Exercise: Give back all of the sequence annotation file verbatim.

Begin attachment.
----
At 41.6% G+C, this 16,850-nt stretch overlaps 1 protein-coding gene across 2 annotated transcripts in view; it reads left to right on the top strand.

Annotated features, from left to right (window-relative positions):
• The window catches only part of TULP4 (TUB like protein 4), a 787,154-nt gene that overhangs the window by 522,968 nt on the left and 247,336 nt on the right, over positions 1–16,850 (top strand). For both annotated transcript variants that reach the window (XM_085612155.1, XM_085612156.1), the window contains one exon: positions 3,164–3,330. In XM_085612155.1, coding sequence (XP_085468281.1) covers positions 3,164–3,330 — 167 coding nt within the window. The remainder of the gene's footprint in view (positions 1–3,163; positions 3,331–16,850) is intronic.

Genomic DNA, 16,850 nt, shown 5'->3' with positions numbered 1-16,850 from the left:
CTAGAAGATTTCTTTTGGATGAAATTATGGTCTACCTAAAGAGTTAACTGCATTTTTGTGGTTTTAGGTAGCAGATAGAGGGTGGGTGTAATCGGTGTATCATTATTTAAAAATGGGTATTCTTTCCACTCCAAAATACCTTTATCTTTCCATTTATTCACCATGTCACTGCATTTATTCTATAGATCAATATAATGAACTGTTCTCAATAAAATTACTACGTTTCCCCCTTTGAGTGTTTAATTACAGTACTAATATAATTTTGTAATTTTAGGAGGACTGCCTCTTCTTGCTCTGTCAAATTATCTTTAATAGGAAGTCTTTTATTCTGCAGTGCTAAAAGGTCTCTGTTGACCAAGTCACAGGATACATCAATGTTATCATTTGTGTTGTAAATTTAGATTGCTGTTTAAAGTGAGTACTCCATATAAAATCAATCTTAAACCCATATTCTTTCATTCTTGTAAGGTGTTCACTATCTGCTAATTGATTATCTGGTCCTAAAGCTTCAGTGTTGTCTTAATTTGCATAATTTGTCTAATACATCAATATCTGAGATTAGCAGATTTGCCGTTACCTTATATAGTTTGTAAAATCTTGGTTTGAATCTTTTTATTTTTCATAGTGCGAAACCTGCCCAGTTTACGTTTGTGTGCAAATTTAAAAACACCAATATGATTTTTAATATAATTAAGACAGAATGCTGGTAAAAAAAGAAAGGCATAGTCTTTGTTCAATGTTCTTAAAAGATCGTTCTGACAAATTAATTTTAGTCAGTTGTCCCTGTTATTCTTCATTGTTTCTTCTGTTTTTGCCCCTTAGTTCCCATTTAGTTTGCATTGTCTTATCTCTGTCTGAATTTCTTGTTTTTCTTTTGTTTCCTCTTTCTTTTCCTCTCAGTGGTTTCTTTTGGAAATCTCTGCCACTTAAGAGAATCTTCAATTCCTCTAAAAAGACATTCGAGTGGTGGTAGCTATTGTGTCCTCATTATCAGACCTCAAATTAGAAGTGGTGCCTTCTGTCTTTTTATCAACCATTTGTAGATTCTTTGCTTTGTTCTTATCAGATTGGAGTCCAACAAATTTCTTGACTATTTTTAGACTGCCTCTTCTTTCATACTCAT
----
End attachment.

At 41.6% G+C, this 16,850-nt stretch overlaps 1 protein-coding gene across 2 annotated transcripts in view; it reads left to right on the top strand.

Annotated features, from left to right (window-relative positions):
• The window catches only part of TULP4 (TUB like protein 4), a 787,154-nt gene that overhangs the window by 522,968 nt on the left and 247,336 nt on the right, over positions 1–16,850 (top strand). For both annotated transcript variants that reach the window (XM_085612155.1, XM_085612156.1), the window contains one exon: positions 3,164–3,330. In XM_085612155.1, coding sequence (XP_085468281.1) covers positions 3,164–3,330 — 167 coding nt within the window. The remainder of the gene's footprint in view (positions 1–3,163; positions 3,331–16,850) is intronic.

Genomic DNA, 16,850 nt, shown 5'->3' with positions numbered 1-16,850 from the left:
CTAGAAGATTTCTTTTGGATGAAATTATGGTCTACCTAAAGAGTTAACTGCATTTTTGTGGTTTTAGGTAGCAGATAGAGGGTGGGTGTAATCGGTGTATCATTATTTAAAAATGGGTATTCTTTCCACTCCAAAATACCTTTATCTTTCCATTTATTCACCATGTCACTGCATTTATTCTATAGATCAATATAATGAACTGTTCTCAATAAAATTACTACGTTTCCCCCTTTGAGTGTTTAATTACAGTACTAATATAATTTTGTAATTTTAGGAGGACTGCCTCTTCTTGCTCTGTCAAATTATCTTTAATAGGAAGTCTTTTATTCTGCAGTGCTAAAAGGTCTCTGTTGACCAAGTCACAGGATACATCAATGTTATCATTTGTGTTGTAAATTTAGATTGCTGTTTAAAGTGAGTACTCCATATAAAATCAATCTTAAACCCATATTCTTTCATTCTTGTAAGGTGTTCACTATCTGCTAATTGATTATCTGGTCCTAAAGCTTCAGTGTTGTCTTAATTTGCATAATTTGTCTAATACATCAATATCTGAGATTAGCAGATTTGCCGTTACCTTATATAGTTTGTAAAATCTTGGTTTGAATCTTTTTATTTTTCATAGTGCGAAACCTGCCCAGTTTACGTTTGTGTGCAAATTTAAAAACACCAATATGATTTTTAATATAATTAAGACAGAATGCTGGTAAAAAAAGAAAGGCATAGTCTTTGTTCAATGTTCTTAAAAGATCGTTCTGACAAATTAATTTTAGTCAGTTGTCCCTGTTATTCTTCATTGTTTCTTCTGTTTTTGCCCCTTAGTTCCCATTTAGTTTGCATTGTCTTATCTCTGTCTGAATTTCTTGTTTTTCTTTTGTTTCCTCTTTCTTTTCCTCTCAGTGGTTTCTTTTGGAAATCTCTGCCACTTAAGAGAATCTTCAATTCCTCTAAAAAGACATTCGAGTGGTGGTAGCTATTGTGTCCTCATTATCAGACCTCAAATTAGAAGTGGTGCCTTCTGTCTTTTTATCAACCATTTGTAGATTCTTTGCTTTGTTCTTATCAGATTGGAGTCCAACAAATTTCTTGACTATTTTTAGACTGCCTCTTCTTTCATACTCAT